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Jaguar undergoes anesthesia to determine cause of appetite loss

News
Article

A series of examinations uncovered cysts in the abdominal cavity

Reina undergoing examinations (Photo courtesy of Zoo Miami).

Reina undergoing examinations (Photo courtesy of Zoo Miami).

Zoo Miami recently reported that a 18-year-old, 105-pound female jaguar, Reina, has been experiencing lethargy and appetite loss. She was anesthetized and transferred from her habitat enclosure to the zoo’s animal hospital to undergo a series of examinations and identify the cause of her symptoms.

Fun facts about jaguars

According to the release, jaguars1:

  • Are the largest cat in the Americas and the third largest in the world, following tigers and lions.
  • Are found in tropical forests, from Mexico into South America, and have recently been spotted crossing the Mexican border into the Southwestern US.
  • Are often found in and around water (unlike most cats) where they will hunt various prey ranging from fish and caiman to deer and domestic livestock.
  • Have one of the most powerful jaws of all cats with the ability to bite through large skulls and turtle shells.
  • Have an average lifespan in the wild of 12-15 years.

Zoo Miami associate veterinarian, Marisa Bezjian, DVM, led the animal health team during the examinations. According to an organizational release,1 the procedures performed included a full set of radiographs, the collection of blood and urine, and an oral examination in addition to a tooth cleaning. She also received a thorough abdominal ultrasound examination conducted by consulting veterinary internist, Luis Macho, DVM, DACVIM (SAIM).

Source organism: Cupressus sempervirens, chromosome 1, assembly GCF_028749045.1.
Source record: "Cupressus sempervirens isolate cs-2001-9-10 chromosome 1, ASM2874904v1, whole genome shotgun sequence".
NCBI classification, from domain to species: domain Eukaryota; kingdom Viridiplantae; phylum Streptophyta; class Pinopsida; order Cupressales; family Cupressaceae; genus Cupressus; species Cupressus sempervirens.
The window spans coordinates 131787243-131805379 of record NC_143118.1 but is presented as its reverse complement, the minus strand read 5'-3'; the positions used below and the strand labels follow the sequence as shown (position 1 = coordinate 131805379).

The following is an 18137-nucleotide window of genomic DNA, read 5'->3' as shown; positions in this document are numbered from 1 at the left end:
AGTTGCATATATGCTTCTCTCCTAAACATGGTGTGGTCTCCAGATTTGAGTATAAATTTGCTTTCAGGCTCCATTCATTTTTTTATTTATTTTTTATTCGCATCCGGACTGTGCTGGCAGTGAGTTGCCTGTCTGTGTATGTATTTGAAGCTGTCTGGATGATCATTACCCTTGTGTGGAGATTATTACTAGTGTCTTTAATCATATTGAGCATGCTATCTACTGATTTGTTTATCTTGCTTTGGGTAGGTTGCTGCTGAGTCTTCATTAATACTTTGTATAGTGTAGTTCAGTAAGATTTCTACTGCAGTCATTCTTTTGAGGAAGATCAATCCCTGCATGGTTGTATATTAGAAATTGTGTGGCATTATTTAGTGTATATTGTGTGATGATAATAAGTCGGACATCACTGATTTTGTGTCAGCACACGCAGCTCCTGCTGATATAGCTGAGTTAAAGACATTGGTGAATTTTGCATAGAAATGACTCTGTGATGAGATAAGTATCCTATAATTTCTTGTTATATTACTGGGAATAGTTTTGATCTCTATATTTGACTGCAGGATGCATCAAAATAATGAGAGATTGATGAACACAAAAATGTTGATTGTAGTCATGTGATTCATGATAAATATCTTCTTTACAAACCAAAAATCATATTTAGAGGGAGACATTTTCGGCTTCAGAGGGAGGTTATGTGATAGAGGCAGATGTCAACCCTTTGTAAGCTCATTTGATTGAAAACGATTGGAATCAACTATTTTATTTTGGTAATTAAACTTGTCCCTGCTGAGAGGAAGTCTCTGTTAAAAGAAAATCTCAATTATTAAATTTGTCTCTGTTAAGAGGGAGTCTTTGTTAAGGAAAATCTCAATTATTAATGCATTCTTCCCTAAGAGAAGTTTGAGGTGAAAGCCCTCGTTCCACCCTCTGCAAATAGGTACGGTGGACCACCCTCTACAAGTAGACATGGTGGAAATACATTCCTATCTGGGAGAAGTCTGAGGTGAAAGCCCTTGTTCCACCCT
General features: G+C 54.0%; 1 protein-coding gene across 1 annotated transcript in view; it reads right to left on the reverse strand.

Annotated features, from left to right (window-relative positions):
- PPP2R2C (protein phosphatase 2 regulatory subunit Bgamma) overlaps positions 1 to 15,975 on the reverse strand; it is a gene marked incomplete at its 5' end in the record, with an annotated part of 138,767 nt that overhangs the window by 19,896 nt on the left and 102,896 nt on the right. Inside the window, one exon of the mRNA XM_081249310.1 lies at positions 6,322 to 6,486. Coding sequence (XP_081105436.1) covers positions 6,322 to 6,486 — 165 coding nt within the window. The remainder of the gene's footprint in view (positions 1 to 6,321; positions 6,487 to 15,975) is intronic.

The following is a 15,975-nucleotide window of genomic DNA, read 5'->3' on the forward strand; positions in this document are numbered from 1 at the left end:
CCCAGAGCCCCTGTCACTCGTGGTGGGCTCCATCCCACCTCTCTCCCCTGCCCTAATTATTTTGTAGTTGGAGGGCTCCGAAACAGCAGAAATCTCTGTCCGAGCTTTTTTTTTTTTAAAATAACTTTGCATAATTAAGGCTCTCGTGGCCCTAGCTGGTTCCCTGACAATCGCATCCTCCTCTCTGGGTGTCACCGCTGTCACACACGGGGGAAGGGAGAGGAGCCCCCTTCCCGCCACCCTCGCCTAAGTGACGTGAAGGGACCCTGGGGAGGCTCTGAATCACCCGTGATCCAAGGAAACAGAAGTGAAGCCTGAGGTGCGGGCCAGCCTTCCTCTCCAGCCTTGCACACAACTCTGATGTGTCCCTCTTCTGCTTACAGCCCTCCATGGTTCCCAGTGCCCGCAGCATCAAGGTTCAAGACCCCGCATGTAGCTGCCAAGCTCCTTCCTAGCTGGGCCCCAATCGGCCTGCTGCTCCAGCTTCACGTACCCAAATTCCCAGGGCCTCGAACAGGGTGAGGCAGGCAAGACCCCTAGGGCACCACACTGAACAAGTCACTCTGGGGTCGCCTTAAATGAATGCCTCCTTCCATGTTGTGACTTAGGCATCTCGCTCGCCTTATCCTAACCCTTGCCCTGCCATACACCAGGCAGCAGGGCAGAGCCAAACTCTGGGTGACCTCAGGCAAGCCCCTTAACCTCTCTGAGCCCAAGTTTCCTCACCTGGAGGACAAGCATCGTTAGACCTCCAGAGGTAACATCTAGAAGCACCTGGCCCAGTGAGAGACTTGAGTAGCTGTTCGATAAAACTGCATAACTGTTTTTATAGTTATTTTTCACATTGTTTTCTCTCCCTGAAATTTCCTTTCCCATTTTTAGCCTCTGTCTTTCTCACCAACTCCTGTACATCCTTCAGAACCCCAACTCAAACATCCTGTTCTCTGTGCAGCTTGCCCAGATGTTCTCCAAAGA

Though initial results did not display any critical issues, they did reveal persistence of several small cysts in the abdominal cavity. During prior exams, these cysts had been documented, though they are from unknown origin with the general belief being they may be related to hormones or advanced age.

Reina has been returned to her habitat enclosure where she has recovered well from the anesthesia. She will be further closely monitored.

Jaguars are considered Near Threatened by the International Union for the Conservation of Nature.

Reference

Jaguar’s loss of appetite leads to immobilization for physical exam.News release. Zoo Miami. March 21, 2023. Accessed March 22, 2023. dhttps://www.zoomiami.org/media-news/posts/jaguars-loss-of-appetite-leads-to-immobilization-for-physical-exam

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